Will Barry Bonds, Roger Clemens Eventually Make The Hall of Fame?
[lead align=”default”]Just as much focus went on the 2017 Hall of Fame electees yesterday as those who did not get in. This specifically includes Barry Bonds and Roger Clemens.[/lead]
Sure, people talked about Vlad Guerrero and Trevor Hoffman just barely missing. Their call to Cooperstown will probably come this time in 2018. Yet, when it comes to players like Bonds and Clemens, people will always wonder.
Bonds and Clemens were among the many fingered in the Mitchell Report. To many, Bonds, who bulked from a lean and mean Pittsburgh Pirate to a wide and thick San Francisco Giants, is the face of the steroid era. Clemens, considered by many in his day to be one of baseball’s greatest pitchers, was also implicated.
Barry Bonds & Roger Clemens Inching Closer
On Wednesday, the Baseball Hall of Fame announced it will induct Tim Raines, Ivan Rodriguez, and Jeff Bagwell. Clemens and Bonds both cleared the 50-percent barrier for the first time, but remain well short of the 75 percent needed for election. By getting to this plateau, some now think it could happen before their time on the ballot expires in five years.
Neither one failed a drug test, but being publicly implicated in the Mitchell Report ten years ago harmed their credibility. At least they’re still on the ballot picking up steam, while Sammy Sosa is all but done and Mark McGwire and Rafael Palmeiro are off the ballot.
To date, no player whose name came up in the Mitchell Report has been elected to the Hall of Fame. Will that change in the coming years, and should it?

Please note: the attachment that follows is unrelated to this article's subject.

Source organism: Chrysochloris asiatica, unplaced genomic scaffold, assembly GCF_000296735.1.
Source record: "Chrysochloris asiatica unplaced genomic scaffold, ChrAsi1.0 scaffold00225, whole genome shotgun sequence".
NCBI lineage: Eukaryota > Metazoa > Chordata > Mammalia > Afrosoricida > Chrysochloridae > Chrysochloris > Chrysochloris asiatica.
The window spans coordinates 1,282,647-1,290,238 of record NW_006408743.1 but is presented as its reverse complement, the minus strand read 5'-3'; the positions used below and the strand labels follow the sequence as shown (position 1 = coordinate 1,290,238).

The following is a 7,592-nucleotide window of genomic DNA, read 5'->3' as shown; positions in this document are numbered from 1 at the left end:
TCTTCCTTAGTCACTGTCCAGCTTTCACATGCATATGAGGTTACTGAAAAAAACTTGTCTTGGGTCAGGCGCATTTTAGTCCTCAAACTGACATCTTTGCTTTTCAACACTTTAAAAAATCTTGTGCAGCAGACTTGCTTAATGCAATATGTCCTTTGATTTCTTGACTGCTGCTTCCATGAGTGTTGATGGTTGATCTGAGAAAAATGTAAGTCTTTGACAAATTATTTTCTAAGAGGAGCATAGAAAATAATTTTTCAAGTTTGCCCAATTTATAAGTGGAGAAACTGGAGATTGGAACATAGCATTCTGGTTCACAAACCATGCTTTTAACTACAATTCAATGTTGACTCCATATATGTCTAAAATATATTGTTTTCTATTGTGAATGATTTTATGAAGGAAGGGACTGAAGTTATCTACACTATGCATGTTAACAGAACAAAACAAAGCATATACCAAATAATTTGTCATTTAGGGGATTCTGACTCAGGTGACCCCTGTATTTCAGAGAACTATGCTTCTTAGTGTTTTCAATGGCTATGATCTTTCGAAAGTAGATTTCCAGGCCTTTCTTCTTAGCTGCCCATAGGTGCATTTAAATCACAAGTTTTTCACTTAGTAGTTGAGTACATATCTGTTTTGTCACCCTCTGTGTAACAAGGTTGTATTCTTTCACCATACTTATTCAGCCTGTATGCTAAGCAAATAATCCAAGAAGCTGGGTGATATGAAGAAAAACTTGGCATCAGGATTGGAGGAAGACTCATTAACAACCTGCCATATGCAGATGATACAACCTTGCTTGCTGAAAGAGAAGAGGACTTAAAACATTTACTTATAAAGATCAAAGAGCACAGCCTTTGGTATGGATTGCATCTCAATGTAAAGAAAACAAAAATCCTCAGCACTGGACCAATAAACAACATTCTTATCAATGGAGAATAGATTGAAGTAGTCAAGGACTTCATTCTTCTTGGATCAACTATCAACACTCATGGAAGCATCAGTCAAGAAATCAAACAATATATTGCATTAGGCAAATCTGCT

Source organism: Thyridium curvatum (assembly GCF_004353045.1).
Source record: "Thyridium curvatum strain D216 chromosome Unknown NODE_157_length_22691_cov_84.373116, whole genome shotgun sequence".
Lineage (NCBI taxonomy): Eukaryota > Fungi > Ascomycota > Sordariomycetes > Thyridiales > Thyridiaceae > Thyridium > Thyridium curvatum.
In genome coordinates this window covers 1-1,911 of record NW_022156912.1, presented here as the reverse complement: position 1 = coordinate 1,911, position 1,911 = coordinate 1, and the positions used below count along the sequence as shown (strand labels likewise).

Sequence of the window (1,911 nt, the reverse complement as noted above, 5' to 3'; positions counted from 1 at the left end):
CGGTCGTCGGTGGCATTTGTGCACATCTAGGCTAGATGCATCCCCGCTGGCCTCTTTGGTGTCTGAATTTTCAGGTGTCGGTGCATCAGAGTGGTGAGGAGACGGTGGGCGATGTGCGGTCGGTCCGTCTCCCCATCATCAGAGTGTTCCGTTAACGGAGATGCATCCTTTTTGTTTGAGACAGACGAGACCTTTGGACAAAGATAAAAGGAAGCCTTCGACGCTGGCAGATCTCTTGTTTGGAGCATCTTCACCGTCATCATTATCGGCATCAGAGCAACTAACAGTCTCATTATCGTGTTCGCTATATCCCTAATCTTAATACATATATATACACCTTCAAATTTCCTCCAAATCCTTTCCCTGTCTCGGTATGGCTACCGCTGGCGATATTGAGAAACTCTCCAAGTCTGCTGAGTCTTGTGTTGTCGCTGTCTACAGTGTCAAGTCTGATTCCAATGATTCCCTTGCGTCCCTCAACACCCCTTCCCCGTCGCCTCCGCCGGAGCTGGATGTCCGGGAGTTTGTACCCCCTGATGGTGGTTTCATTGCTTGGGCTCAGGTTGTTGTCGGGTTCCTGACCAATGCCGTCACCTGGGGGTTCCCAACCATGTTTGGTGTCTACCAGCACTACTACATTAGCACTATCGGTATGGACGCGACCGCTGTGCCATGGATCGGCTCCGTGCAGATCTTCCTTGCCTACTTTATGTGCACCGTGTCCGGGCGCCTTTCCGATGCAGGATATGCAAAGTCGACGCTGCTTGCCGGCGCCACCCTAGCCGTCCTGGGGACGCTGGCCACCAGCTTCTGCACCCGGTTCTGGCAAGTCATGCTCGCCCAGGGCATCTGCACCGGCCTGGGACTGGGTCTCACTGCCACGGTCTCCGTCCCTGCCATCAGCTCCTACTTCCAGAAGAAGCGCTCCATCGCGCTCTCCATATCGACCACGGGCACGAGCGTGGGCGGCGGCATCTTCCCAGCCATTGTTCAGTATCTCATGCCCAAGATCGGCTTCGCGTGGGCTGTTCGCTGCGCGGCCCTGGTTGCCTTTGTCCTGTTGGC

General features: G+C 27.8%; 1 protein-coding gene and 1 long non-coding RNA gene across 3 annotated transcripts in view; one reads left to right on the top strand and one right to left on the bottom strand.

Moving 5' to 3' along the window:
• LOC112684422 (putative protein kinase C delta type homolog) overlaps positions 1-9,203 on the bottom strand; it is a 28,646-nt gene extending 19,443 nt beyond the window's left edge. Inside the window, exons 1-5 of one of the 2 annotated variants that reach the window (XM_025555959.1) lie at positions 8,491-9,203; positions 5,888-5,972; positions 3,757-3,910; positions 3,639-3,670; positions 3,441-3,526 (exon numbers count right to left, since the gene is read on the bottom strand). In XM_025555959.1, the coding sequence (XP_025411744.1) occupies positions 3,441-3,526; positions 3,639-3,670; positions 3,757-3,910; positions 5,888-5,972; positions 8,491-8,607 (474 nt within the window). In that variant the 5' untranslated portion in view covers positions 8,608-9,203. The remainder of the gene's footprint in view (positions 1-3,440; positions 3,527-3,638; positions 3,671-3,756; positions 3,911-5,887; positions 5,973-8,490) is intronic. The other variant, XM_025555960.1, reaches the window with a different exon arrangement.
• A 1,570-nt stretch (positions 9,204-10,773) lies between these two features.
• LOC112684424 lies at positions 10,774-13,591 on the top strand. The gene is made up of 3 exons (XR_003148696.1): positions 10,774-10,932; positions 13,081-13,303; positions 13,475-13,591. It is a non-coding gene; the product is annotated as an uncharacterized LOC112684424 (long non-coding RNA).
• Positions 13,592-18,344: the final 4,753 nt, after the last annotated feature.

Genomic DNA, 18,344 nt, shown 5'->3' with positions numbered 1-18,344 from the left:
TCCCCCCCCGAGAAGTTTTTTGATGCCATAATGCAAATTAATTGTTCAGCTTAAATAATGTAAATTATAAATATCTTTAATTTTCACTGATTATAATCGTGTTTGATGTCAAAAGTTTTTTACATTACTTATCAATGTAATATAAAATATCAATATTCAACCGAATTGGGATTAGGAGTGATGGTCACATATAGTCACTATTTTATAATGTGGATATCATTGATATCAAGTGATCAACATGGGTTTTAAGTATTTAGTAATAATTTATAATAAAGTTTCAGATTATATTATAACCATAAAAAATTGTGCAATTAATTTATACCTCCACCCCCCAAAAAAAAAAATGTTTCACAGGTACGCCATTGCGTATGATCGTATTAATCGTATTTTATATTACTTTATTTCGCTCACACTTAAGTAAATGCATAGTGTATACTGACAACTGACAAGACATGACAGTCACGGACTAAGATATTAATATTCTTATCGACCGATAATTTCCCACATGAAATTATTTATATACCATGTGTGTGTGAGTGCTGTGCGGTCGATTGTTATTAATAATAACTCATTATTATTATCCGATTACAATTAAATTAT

Roger Clemens & Barry Bonds: Will The Phone Ring?
A few years ago, it seemed unthinkable that either one of them would clear 50 percent of the vote. With 239 votes, Roger Clemens got 54.1 percent, and at 238, Barry Bonds received 53.8 percent. Both are about 100 votes and change away from going to Cooperstown.
Perhaps attitudes amongst the baseball writers are changing. How else can you explain it when both picked up about 40 votes from last year to this one? Some will argue that these two would have been elite players even without steroids, which, by the way, was never publicly substantiated by a drug test. Nor was Alex Rodriguez busted by a drug test, and he still got a one-year suspension, and did admit to some use.
Because Rodriguez admitted it, his case for Cooperstown years down the road will likely be thin. Bonds and Clemens are different in that both vehemently denied it.
Bagwell and Pudge Rodriguez, new to the halls of the Hall, were both suspected of steroid use at various times. However, they never achieved the poster boy status that Clemens and Bonds did. The latter two will remain polarizing figures, but with the way the momentum is going, there is certainly a good chance they’ll get in the Hall by around 2020 or so. When and if that happens, Major League Baseball will have more or less forgiven the steroid era key players.